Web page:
Sci­en­tists from the Uni­ver­sité Laval in France have gen­er­at­ed an an­ti­body can­di­date. When in­ject­ed to mice en­gi­neered to ex­hib­it symp­toms of ALS, the drug ap­peared to re­duce the num­ber of TDP-43 ag­gre­gates and de­crease in­flam­ma­tion in the brain, while im­prov­ing the mice’s cog­ni­tive and mo­tor per­for­mance.

An­drea Pfeifer

AC Im­mune al­so finds at least one oth­er spe­cial­ist play­er in the TDP-43 are­na. Aquin­nah, a biotech based out of Cam­bridge, MA, has re­ceived small but no­table in­vest­ments from Pfiz­er, Ab­b­Vie and Take­da to work on break­ing down the pro­tein buildups. It’s al­so in­ter­est­ed in ap­ply­ing these small mol­e­cule drugs to tau for Alzheimer’s.

“The field is still in­ves­ti­gat­ing the pre­cise caus­es of neu­rode­gen­er­a­tive dis­eases and how to pre­vent, treat and even cure them, in­clud­ing neu­ro-or­phan in­di­ca­tions such as FTLD,” AC Im­mune CEO An­drea Pfeifer said in a state­ment. “In­creas­ing our knowl­edge of the role of TDP-43 in dis­ease pathol­o­gy will mark valu­able progress in this ef­fort.”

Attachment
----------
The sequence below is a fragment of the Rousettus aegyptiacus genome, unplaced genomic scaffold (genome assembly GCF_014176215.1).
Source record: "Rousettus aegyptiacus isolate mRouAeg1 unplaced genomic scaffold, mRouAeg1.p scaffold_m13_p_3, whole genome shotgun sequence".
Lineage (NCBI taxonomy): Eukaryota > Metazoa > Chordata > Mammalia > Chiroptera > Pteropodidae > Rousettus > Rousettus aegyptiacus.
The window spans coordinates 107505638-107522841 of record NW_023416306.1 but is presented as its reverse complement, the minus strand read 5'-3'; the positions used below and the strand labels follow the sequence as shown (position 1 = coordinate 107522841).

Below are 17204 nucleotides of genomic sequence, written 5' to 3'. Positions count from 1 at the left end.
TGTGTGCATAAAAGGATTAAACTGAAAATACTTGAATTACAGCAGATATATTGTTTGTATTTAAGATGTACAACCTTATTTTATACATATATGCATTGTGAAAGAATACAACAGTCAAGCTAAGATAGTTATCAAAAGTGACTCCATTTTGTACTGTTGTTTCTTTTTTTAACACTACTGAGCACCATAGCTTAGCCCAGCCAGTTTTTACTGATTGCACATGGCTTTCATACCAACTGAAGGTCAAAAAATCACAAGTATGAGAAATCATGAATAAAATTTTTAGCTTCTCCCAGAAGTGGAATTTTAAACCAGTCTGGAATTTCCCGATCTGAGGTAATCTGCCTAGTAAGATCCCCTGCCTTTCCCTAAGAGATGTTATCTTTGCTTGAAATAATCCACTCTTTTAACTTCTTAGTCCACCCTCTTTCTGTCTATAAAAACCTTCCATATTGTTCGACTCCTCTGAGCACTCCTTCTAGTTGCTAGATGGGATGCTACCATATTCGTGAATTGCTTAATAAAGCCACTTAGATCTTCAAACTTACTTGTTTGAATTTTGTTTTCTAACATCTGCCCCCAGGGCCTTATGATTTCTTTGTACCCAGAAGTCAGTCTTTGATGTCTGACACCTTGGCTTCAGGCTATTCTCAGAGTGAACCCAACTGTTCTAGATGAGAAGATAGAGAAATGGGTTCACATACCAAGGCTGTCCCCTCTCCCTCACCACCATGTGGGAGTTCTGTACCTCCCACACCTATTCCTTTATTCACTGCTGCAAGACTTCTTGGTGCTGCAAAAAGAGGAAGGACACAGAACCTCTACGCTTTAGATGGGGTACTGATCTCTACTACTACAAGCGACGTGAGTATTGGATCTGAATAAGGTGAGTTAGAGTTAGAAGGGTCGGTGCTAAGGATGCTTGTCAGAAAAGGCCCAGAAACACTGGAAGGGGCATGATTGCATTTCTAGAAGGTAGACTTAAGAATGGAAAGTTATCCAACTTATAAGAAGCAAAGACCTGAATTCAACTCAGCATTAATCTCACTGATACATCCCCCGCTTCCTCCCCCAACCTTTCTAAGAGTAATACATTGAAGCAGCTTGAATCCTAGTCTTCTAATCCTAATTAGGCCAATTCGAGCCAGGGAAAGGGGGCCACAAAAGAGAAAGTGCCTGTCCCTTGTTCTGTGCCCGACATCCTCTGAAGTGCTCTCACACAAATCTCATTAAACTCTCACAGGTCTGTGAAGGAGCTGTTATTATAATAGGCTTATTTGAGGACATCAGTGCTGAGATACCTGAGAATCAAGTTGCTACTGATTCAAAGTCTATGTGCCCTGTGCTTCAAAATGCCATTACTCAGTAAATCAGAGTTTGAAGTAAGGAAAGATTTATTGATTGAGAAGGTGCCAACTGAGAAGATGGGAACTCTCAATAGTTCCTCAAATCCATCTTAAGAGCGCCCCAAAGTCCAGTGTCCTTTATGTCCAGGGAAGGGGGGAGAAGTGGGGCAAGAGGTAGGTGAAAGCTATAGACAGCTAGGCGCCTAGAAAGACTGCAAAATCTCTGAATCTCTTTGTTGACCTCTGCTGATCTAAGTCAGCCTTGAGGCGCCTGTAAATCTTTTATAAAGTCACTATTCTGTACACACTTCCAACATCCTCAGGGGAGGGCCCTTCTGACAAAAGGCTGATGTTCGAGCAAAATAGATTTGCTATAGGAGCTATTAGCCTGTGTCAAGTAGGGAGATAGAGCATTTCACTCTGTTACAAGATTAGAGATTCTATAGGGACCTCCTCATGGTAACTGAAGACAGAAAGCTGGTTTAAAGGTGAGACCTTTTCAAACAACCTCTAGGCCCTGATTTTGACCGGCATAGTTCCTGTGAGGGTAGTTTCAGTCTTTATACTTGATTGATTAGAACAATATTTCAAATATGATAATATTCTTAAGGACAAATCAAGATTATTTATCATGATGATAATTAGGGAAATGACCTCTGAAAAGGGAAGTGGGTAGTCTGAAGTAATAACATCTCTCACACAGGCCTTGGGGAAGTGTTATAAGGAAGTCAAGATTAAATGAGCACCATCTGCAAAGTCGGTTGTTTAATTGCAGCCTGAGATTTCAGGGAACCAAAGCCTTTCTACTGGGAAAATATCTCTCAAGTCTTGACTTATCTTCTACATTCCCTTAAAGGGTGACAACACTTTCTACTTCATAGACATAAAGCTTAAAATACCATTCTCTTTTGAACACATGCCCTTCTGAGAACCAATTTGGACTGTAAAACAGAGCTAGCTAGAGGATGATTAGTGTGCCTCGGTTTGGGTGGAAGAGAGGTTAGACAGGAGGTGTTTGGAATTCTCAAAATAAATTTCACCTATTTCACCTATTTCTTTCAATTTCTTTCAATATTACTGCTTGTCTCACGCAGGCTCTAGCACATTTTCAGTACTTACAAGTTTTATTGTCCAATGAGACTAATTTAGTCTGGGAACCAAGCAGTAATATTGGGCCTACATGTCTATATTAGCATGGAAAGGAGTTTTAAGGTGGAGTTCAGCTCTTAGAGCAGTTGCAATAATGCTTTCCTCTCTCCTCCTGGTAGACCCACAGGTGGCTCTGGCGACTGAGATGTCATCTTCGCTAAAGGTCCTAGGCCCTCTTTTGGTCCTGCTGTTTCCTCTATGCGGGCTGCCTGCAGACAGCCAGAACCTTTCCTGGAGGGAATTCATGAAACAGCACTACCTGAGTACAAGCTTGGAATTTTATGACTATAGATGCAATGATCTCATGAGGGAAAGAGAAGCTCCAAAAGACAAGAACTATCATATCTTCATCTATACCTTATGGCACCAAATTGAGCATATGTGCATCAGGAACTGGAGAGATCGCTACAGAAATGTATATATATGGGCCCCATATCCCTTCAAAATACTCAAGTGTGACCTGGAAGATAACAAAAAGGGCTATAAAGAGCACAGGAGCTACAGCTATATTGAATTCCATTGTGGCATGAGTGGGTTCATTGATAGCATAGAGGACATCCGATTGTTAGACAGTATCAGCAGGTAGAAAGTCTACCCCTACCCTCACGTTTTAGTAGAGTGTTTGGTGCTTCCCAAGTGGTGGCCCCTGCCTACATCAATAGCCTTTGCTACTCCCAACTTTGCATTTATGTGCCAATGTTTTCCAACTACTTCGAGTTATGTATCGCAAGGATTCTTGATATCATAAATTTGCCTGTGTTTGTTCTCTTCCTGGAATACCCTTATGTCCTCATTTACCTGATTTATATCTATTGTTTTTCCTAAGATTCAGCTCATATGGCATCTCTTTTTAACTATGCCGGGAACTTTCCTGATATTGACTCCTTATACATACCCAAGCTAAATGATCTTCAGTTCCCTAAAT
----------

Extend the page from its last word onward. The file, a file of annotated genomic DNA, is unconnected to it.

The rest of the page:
RWE chal­lenges for to­day's bio­phar­ma

The rapid development of technology — and the resulting avalanche of data — are catalysts for significant change in the biopharmaceutical industry. This translates into urgent pressures for today’s biopharma, including a need to quickly and affordably develop products with proven therapeutic efficacy and value. This urgency is expedited by the growth of value-based contracting, where access to reimbursement and profit depends on these abilities.

UP­DAT­ED: In a stun­ning turn­around, Bio­gen says that ad­u­canum­ab does work for Alzheimer's — but da­ta min­ing in­cites con­tro­ver­sy and ques­tions

Biogen has confounded the biotech world one more time.

In a stunning about-face, the company and its partners at Eisai say that a new analysis of a larger dataset on aducanumab has restored its faith in the drug as a game-changer for Alzheimer’s and, after talking it over with the FDA, they’ll now be filing for an approval of a drug that had been given up for dead.